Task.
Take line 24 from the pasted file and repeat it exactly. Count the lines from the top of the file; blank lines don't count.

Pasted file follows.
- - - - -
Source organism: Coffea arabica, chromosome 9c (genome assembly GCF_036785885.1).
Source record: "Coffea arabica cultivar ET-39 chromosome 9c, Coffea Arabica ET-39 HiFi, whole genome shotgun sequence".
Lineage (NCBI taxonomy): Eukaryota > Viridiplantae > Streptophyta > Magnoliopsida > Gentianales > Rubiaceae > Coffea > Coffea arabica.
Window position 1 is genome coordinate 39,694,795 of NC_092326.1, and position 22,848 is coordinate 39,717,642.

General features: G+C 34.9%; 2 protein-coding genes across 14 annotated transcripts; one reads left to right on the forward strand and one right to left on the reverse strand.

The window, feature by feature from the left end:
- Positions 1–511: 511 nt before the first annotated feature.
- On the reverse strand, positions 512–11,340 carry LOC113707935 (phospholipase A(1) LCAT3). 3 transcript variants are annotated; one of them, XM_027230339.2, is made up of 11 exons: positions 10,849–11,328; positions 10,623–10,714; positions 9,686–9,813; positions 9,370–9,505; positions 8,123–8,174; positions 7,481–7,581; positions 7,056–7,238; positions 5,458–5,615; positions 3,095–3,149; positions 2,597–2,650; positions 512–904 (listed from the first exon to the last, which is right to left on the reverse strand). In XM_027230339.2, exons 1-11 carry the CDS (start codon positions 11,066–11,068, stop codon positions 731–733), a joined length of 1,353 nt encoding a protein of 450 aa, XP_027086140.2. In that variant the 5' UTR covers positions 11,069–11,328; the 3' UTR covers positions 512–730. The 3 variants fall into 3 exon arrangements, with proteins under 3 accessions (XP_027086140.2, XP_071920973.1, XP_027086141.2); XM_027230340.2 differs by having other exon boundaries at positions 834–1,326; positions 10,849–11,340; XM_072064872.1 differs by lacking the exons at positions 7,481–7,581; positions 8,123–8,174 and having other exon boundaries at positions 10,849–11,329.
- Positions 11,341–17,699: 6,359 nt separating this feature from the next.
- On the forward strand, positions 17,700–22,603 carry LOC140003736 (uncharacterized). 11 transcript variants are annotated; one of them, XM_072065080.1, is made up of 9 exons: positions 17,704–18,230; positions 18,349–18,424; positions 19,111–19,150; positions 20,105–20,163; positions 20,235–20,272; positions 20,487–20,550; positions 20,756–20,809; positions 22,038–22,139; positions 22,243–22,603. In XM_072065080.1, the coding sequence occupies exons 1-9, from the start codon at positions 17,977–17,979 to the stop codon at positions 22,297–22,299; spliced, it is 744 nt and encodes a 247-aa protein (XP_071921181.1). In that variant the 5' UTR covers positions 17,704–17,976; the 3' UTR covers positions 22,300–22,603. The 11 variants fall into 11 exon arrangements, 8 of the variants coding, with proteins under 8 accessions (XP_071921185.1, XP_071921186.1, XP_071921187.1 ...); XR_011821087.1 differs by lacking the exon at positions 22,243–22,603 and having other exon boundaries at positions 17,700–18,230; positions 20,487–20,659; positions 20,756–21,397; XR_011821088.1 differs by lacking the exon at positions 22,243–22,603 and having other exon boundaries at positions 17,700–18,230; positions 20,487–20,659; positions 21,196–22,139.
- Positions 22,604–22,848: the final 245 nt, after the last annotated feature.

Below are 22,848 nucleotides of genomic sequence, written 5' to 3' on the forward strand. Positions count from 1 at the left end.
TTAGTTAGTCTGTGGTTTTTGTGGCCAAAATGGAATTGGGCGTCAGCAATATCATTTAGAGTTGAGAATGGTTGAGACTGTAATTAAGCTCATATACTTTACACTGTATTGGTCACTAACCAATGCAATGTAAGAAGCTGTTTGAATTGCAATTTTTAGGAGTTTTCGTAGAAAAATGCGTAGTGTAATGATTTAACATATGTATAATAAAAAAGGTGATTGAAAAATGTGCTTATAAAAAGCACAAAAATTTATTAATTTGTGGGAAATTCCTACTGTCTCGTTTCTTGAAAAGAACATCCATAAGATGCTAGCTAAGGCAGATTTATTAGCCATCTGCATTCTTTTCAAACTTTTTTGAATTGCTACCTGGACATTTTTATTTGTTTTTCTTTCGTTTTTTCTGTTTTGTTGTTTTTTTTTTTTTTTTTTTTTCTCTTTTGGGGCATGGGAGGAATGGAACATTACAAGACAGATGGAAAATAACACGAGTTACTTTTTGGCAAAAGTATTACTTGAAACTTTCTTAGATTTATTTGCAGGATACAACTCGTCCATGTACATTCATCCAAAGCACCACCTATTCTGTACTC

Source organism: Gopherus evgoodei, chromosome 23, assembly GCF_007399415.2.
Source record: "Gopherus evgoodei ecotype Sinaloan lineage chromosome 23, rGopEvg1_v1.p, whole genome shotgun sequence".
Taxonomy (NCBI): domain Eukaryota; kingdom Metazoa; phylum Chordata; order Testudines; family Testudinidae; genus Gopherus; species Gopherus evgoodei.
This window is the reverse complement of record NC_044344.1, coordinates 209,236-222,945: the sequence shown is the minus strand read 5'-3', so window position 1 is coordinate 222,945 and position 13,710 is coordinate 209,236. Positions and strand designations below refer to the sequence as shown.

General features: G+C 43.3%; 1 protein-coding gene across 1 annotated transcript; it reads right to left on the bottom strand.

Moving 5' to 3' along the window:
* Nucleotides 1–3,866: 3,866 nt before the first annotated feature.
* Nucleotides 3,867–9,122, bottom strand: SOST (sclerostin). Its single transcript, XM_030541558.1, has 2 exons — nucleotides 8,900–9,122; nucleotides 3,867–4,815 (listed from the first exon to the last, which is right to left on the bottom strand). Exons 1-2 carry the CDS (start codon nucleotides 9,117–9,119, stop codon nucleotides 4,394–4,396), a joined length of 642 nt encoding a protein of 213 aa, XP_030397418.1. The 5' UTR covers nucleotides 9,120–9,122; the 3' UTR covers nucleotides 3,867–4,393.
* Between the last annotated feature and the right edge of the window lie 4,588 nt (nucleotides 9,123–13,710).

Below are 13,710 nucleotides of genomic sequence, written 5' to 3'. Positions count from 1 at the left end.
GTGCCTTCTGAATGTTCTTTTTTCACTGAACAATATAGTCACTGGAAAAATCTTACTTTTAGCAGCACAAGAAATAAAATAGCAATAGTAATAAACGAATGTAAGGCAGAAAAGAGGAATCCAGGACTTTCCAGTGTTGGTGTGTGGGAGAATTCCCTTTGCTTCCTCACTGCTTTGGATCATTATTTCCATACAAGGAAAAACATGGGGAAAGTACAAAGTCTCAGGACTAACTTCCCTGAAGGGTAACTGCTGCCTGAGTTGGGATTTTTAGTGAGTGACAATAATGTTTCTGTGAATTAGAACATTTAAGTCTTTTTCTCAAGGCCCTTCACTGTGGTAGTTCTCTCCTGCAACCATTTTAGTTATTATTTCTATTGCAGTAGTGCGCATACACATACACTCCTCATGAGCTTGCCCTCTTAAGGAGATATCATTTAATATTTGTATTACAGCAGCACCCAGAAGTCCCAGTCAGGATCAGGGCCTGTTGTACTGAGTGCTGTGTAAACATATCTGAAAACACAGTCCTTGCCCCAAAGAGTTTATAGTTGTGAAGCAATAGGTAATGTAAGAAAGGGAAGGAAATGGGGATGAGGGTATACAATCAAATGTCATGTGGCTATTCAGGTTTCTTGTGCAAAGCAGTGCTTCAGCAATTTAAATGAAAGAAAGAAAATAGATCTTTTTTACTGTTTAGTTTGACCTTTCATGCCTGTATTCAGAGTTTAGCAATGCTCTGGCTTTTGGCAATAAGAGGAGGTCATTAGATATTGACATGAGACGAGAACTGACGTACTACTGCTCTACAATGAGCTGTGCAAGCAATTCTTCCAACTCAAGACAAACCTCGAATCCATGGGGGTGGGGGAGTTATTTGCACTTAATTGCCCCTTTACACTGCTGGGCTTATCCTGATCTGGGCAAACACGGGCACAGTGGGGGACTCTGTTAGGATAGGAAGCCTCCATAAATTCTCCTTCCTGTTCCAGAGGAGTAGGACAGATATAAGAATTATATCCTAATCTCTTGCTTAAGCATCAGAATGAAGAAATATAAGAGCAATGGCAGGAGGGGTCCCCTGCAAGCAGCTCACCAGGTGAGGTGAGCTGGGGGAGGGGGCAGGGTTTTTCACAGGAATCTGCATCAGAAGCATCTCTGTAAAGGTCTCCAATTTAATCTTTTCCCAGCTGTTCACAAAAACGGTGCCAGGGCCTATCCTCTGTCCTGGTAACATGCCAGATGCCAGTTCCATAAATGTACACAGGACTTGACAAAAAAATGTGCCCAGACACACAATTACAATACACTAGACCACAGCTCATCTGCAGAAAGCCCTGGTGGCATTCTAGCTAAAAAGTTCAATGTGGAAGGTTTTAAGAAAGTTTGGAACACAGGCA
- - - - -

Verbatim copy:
GTGCCTTCTGAATGTTCTTTTTTCACTGAACAATATAGTCACTGGAAAAATCTTACTTTTAGCAGCACAAGAAATAAAATAGCAATAGTAATAAACGAATGTAAGGCAGAAAAGAGGAATCCAGGACTTTCCAGTGTTGGTGTGTGGGAGAATTCCCTTTGCTTCCTCACTGCTTTGGATCATTATTTCCATACAAGGAAAAACATGGGGAAAGTACAAAGTCTCAGGACTAACTTCCCTGAAGGGTAACTGCTGCCTGAGTTGGGATTTTTAGTGAGTGACAATAATGTTTCTGTGAATTAGAACATTTAAGTCTTTTTCTCAAGGCCCTTCACTGTGGTAGTTCTCTCCTGCAACCATTTTAGTTATTATTTCTATTGCAGTAGTGCGCATACACATACACTCCTCATGAGCTTGCCCTCTTAAGGAGATATCATTTAATATTTGTATTACAGCAGCACCCAGAAGTCCCAGTCAGGATCAGGGCCTGTTGTACTGAGTGCTGTGTAAACATATCTGAAAACACAGTCCTTGCCCCAAAGAGTTTATAGTTGTGAAGCAATAGGTAATGTAAGAAAGGGAAGGAAATGGGGATGAGGGTATACAATCAAATGTCATGTGGCTATTCAGGTTTCTTGTGCAAAGCAGTGCTTCAGCAATTTAAATGAAAGAAAGAAAATAGATCTTTTTTACTGTTTAGTTTGACCTTTCATGCCTGTATTCAGAGTTTAGCAATGCTCTGGCTTTTGGCAATAAGAGGAGGTCATTAGATATTGACATGAGACGAGAACTGACGTACTACTGCTCTACAATGAGCTGTGCAAGCAATTCTTCCAACTCAAGACAAACCTCGAATCCATGGGGGTGGGGGAGTTATTTGCACTTAATTGCCCCTTTACACTGCTGGGCTTATCCTGATCTGGGCAAACACGGGCACAGTGGGGGACTCTGTTAGGATAGGAAGCCTCCATAAATTCTCCTTCCTGTTCCAGAGGAGTAGGACAGATATAAGAATTATATCCTAATCTCTTGCTTAAGCATCAGAATGAAGAAATATAAGAGCAATGGCAGGAGGGGTCCCCTGCAAGCAGCTCACCAGGTGAGGTGAGCTGGGGGAGGGGGCAGGGTTTTTCACAGGAATCTGCATCAGAAGCATCTCTGTAAAGGTCTCCAATTTAATCTTTTCCCAGCTGTTCACAAAAACGGTGCCAGGGCCTATCCTCTGTCCTGGTAACATGCCAGATGCCAGTTCCATAAATGTACACAGGACTTGACAAAAAAATGTGCCCAGACACACAATTACAATACACTAGACCACAGCTCATCTGCAGAAAGCCCTGGTGGCATTCTAGCTAAAAAGTTCAATGTGGAAGGTTTTAAGAAAGTTTGGAACACAGGCA